Community banking may be under fire, but it won't die as long as those banks stick to core fundamentals and adjust their business model for a new generation, midstate banking officials said.
As banks face stiffer challenges from increased regulation and financial pressures, it's important to keep their identities intact as they grow with their customers.
"I believe it's critical they remember they are community banks and stick to that model," said
The identity of a community bank is crucial, according to
Sticking to that model of being a willing and able investor in the area they serve will be what helps community banks survive.
"Five years ago, you didn't even know what a community bank was," she said. "A bank was a bank was a bank. Now, people are interested in knowing which banks are based in the communities they serve."
The common definition of a community bank is one with less than
That's down from almost 17,500 in 1985, according to
"(Community banks are) different," said
But those same regulators are the ones putting forth standards that are "killing us," DiFrancesco said.
He said community banks are hiring, but the jobs mostly are compliance officers for federal standards handed down in the Dodd-Frank Wall Street Reform and Consumer Protection Act of 2010.
"(The hires) are not creating new business, they're there to cross the T's and dot the I's," he said. "That increases the cost of doing business for community banks."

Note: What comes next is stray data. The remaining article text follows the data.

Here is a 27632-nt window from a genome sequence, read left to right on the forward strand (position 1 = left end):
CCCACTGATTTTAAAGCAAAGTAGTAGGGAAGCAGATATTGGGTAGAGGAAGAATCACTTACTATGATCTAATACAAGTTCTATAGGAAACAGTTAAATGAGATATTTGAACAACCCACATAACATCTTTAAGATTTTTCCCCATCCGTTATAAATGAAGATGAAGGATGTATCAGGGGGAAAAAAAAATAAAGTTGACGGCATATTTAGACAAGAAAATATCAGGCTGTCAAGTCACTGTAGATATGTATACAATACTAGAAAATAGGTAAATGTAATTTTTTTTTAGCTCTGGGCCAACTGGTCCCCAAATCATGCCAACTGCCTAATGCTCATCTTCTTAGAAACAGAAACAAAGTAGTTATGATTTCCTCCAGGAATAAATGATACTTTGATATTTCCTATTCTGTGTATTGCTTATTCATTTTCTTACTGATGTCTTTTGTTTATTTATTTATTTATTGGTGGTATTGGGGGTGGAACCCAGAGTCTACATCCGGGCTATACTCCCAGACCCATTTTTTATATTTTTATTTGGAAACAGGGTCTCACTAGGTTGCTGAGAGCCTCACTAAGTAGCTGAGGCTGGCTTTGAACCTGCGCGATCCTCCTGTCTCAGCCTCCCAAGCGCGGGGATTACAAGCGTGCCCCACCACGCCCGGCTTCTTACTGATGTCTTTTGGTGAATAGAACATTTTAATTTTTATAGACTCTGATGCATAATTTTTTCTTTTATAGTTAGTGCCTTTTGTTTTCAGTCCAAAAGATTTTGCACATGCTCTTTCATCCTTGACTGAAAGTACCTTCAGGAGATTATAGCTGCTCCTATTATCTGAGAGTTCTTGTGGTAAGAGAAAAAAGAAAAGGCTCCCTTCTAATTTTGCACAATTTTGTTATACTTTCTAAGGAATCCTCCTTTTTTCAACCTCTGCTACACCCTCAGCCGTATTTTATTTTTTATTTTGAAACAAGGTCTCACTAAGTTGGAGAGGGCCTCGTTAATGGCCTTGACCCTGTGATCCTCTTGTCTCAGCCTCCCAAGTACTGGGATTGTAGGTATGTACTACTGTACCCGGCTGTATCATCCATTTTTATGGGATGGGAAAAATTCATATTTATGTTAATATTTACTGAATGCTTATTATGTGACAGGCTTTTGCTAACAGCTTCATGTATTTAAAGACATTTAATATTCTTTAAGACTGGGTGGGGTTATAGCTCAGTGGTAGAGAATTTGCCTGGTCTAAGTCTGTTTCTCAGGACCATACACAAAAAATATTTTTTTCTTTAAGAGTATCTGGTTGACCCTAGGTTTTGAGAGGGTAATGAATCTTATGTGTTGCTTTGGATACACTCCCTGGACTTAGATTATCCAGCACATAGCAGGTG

DiFrancesco specifically pointed to the new qualified mortgage regulations that went into effect
"The qualified mortgage rules are deadly," he said. "It's going to force banks to pull back from issuing mortgages. If (the government) would just back offcommunity banks and let us do our thing, it would create a better economic environment."
One common perception of community banks - that they are the banks of choice for small businesses - is starting to come under fire. According to a
Community banks are breaking their own reputations as well in a good way since they're often accused of not being technologically advanced. Jorde cited an ICBA survey released in November that said 37 percent of the country's community banks offer mobile banking and another 43 percent intend to offer it by 2015.
Allen said there are vendors now that offer community banks online banking capabilities at reasonable prices to cut down on the expense that would keep a smaller bank from investing in new technologies.
"We certainly don't expect (community banking) to go away," said
"Five years ago, you didn't even know what a community bank was. A bank was a bank was a bank. Now, people are interested in knowing which banks are based in the communities they serve."
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